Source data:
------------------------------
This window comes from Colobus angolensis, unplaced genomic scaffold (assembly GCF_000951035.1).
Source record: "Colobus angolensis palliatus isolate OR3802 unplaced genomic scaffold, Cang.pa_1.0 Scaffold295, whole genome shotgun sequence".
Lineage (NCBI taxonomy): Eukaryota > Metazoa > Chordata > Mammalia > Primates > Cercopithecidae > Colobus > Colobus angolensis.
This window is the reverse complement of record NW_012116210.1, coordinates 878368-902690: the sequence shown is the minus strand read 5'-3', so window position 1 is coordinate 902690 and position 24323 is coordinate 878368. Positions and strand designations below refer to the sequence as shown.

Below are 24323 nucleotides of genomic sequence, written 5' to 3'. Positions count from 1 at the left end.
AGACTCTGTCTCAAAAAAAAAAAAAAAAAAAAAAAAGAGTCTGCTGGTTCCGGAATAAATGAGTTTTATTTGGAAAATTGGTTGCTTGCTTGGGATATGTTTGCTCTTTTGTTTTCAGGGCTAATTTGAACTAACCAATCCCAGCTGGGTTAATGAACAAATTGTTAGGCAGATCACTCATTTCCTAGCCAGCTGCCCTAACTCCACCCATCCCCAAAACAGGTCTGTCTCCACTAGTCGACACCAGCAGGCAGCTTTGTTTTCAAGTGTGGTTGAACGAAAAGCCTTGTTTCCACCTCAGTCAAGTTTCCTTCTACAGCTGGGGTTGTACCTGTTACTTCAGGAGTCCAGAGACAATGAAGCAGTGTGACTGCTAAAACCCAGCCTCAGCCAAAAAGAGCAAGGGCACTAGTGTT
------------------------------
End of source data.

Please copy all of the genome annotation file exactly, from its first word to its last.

This window comes from Colobus angolensis, unplaced genomic scaffold (assembly GCF_000951035.1).
Source record: "Colobus angolensis palliatus isolate OR3802 unplaced genomic scaffold, Cang.pa_1.0 Scaffold295, whole genome shotgun sequence".
Lineage (NCBI taxonomy): Eukaryota > Metazoa > Chordata > Mammalia > Primates > Cercopithecidae > Colobus > Colobus angolensis.
This window is the reverse complement of record NW_012116210.1, coordinates 878368-902690: the sequence shown is the minus strand read 5'-3', so window position 1 is coordinate 902690 and position 24323 is coordinate 878368. Positions and strand designations below refer to the sequence as shown.

Below are 24323 nucleotides of genomic sequence, written 5' to 3'. Positions count from 1 at the left end.
AGACTCTGTCTCAAAAAAAAAAAAAAAAAAAAAAAAGAGTCTGCTGGTTCCGGAATAAATGAGTTTTATTTGGAAAATTGGTTGCTTGCTTGGGATATGTTTGCTCTTTTGTTTTCAGGGCTAATTTGAACTAACCAATCCCAGCTGGGTTAATGAACAAATTGTTAGGCAGATCACTCATTTCCTAGCCAGCTGCCCTAACTCCACCCATCCCCAAAACAGGTCTGTCTCCACTAGTCGACACCAGCAGGCAGCTTTGTTTTCAAGTGTGGTTGAACGAAAAGCCTTGTTTCCACCTCAGTCAAGTTTCCTTCTACAGCTGGGGTTGTACCTGTTACTTCAGGAGTCCAGAGACAATGAAGCAGTGTGACTGCTAAAACCCAGCCTCAGCCAAAAAGAGCAAGGGCACTAGTGTT